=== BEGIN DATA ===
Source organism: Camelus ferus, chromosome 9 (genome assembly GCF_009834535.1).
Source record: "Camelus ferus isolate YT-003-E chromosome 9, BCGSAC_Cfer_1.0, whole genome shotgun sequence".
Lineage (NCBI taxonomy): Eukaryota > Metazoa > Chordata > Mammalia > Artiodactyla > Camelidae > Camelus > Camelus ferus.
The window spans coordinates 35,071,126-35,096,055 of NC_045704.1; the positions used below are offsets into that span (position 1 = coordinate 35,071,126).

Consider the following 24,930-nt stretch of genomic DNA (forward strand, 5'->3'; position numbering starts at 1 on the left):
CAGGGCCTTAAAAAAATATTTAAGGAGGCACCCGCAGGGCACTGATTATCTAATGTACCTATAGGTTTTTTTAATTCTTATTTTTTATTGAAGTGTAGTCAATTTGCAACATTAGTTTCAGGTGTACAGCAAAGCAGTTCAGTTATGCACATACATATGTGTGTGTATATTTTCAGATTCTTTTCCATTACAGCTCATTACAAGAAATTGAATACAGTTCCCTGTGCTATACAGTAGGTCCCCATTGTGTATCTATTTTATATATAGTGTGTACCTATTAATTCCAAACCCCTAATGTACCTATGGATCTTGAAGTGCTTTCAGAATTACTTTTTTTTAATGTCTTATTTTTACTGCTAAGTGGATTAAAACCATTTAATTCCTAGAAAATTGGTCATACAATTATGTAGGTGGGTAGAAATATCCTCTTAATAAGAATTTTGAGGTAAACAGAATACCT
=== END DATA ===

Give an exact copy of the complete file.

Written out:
Source organism: Camelus ferus, chromosome 9 (genome assembly GCF_009834535.1).
Source record: "Camelus ferus isolate YT-003-E chromosome 9, BCGSAC_Cfer_1.0, whole genome shotgun sequence".
Lineage (NCBI taxonomy): Eukaryota > Metazoa > Chordata > Mammalia > Artiodactyla > Camelidae > Camelus > Camelus ferus.
The window spans coordinates 35,071,126-35,096,055 of NC_045704.1; the positions used below are offsets into that span (position 1 = coordinate 35,071,126).

Consider the following 24,930-nt stretch of genomic DNA (forward strand, 5'->3'; position numbering starts at 1 on the left):
CAGGGCCTTAAAAAAATATTTAAGGAGGCACCCGCAGGGCACTGATTATCTAATGTACCTATAGGTTTTTTTAATTCTTATTTTTTATTGAAGTGTAGTCAATTTGCAACATTAGTTTCAGGTGTACAGCAAAGCAGTTCAGTTATGCACATACATATGTGTGTGTATATTTTCAGATTCTTTTCCATTACAGCTCATTACAAGAAATTGAATACAGTTCCCTGTGCTATACAGTAGGTCCCCATTGTGTATCTATTTTATATATAGTGTGTACCTATTAATTCCAAACCCCTAATGTACCTATGGATCTTGAAGTGCTTTCAGAATTACTTTTTTTTAATGTCTTATTTTTACTGCTAAGTGGATTAAAACCATTTAATTCCTAGAAAATTGGTCATACAATTATGTAGGTGGGTAGAAATATCCTCTTAATAAGAATTTTGAGGTAAACAGAATACCT